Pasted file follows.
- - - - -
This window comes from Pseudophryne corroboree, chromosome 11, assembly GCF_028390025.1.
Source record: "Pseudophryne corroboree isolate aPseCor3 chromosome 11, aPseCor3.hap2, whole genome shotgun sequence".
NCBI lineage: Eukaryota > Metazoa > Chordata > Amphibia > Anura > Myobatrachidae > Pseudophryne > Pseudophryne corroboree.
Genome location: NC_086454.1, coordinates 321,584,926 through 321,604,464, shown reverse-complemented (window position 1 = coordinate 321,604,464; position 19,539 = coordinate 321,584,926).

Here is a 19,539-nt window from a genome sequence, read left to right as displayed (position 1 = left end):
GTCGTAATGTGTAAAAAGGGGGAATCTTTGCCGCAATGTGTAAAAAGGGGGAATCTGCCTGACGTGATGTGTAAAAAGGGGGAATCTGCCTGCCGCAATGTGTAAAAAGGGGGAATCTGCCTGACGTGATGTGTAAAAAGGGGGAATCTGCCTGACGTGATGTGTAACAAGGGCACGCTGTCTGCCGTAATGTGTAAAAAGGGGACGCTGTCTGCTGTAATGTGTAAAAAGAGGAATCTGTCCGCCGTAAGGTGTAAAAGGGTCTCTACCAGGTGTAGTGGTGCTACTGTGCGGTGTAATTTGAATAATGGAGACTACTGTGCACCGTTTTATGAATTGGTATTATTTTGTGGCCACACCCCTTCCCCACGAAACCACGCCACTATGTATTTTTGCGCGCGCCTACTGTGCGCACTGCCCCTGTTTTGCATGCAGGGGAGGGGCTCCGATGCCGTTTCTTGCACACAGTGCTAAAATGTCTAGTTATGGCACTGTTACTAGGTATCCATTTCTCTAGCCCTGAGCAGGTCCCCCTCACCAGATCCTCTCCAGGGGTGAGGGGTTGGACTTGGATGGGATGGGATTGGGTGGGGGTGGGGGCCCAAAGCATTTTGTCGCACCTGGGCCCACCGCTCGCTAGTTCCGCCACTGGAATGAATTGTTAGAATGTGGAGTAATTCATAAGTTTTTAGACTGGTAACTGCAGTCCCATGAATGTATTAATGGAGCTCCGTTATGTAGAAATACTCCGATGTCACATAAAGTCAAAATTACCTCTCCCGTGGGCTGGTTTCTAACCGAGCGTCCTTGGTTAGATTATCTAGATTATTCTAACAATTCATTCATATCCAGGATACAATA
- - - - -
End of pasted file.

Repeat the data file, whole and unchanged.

This window comes from Pseudophryne corroboree, chromosome 11, assembly GCF_028390025.1.
Source record: "Pseudophryne corroboree isolate aPseCor3 chromosome 11, aPseCor3.hap2, whole genome shotgun sequence".
NCBI lineage: Eukaryota > Metazoa > Chordata > Amphibia > Anura > Myobatrachidae > Pseudophryne > Pseudophryne corroboree.
Genome location: NC_086454.1, coordinates 321,584,926 through 321,604,464, shown reverse-complemented (window position 1 = coordinate 321,604,464; position 19,539 = coordinate 321,584,926).

Here is a 19,539-nt window from a genome sequence, read left to right as displayed (position 1 = left end):
GTCGTAATGTGTAAAAAGGGGGAATCTTTGCCGCAATGTGTAAAAAGGGGGAATCTGCCTGACGTGATGTGTAAAAAGGGGGAATCTGCCTGCCGCAATGTGTAAAAAGGGGGAATCTGCCTGACGTGATGTGTAAAAAGGGGGAATCTGCCTGACGTGATGTGTAACAAGGGCACGCTGTCTGCCGTAATGTGTAAAAAGGGGACGCTGTCTGCTGTAATGTGTAAAAAGAGGAATCTGTCCGCCGTAAGGTGTAAAAGGGTCTCTACCAGGTGTAGTGGTGCTACTGTGCGGTGTAATTTGAATAATGGAGACTACTGTGCACCGTTTTATGAATTGGTATTATTTTGTGGCCACACCCCTTCCCCACGAAACCACGCCACTATGTATTTTTGCGCGCGCCTACTGTGCGCACTGCCCCTGTTTTGCATGCAGGGGAGGGGCTCCGATGCCGTTTCTTGCACACAGTGCTAAAATGTCTAGTTATGGCACTGTTACTAGGTATCCATTTCTCTAGCCCTGAGCAGGTCCCCCTCACCAGATCCTCTCCAGGGGTGAGGGGTTGGACTTGGATGGGATGGGATTGGGTGGGGGTGGGGGCCCAAAGCATTTTGTCGCACCTGGGCCCACCGCTCGCTAGTTCCGCCACTGGAATGAATTGTTAGAATGTGGAGTAATTCATAAGTTTTTAGACTGGTAACTGCAGTCCCATGAATGTATTAATGGAGCTCCGTTATGTAGAAATACTCCGATGTCACATAAAGTCAAAATTACCTCTCCCGTGGGCTGGTTTCTAACCGAGCGTCCTTGGTTAGATTATCTAGATTATTCTAACAATTCATTCATATCCAGGATACAATA